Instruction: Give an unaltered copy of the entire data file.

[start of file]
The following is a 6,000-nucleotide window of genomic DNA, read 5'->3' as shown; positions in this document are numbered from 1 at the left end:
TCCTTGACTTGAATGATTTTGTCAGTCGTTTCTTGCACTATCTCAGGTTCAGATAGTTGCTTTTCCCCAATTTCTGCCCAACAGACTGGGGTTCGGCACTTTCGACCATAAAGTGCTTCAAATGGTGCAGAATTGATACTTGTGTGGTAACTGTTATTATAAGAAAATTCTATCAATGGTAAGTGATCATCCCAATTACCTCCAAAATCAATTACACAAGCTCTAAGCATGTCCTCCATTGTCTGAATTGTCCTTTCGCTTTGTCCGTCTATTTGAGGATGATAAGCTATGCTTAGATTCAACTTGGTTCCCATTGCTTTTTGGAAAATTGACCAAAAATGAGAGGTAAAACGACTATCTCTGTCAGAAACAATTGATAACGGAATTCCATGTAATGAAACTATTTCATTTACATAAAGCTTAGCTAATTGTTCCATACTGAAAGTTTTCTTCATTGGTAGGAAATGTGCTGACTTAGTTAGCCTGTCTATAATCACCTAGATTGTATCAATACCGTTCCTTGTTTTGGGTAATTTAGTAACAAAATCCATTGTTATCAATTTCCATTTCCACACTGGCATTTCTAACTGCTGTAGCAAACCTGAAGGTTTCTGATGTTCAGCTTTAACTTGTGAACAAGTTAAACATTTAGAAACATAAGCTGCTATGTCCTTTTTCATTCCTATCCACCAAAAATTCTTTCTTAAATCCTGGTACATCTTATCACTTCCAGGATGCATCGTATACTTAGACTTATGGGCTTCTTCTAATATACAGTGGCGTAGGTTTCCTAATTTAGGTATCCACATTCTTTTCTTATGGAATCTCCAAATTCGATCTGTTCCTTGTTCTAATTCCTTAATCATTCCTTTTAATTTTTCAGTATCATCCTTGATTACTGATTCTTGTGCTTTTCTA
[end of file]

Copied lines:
The following is a 6,000-nucleotide window of genomic DNA, read 5'->3' as shown; positions in this document are numbered from 1 at the left end:
TCCTTGACTTGAATGATTTTGTCAGTCGTTTCTTGCACTATCTCAGGTTCAGATAGTTGCTTTTCCCCAATTTCTGCCCAACAGACTGGGGTTCGGCACTTTCGACCATAAAGTGCTTCAAATGGTGCAGAATTGATACTTGTGTGGTAACTGTTATTATAAGAAAATTCTATCAATGGTAAGTGATCATCCCAATTACCTCCAAAATCAATTACACAAGCTCTAAGCATGTCCTCCATTGTCTGAATTGTCCTTTCGCTTTGTCCGTCTATTTGAGGATGATAAGCTATGCTTAGATTCAACTTGGTTCCCATTGCTTTTTGGAAAATTGACCAAAAATGAGAGGTAAAACGACTATCTCTGTCAGAAACAATTGATAACGGAATTCCATGTAATGAAACTATTTCATTTACATAAAGCTTAGCTAATTGTTCCATACTGAAAGTTTTCTTCATTGGTAGGAAATGTGCTGACTTAGTTAGCCTGTCTATAATCACCTAGATTGTATCAATACCGTTCCTTGTTTTGGGTAATTTAGTAACAAAATCCATTGTTATCAATTTCCATTTCCACACTGGCATTTCTAACTGCTGTAGCAAACCTGAAGGTTTCTGATGTTCAGCTTTAACTTGTGAACAAGTTAAACATTTAGAAACATAAGCTGCTATGTCCTTTTTCATTCCTATCCACCAAAAATTCTTTCTTAAATCCTGGTACATCTTATCACTTCCAGGATGCATCGTATACTTAGACTTATGGGCTTCTTCTAATATACAGTGGCGTAGGTTTCCTAATTTAGGTATCCACATTCTTTTCTTATGGAATCTCCAAATTCGATCTGTTCCTTGTTCTAATTCCTTAATCATTCCTTTTAATTTTTCAGTATCATCCTTGATTACTGATTCTTGTGCTTTTCTA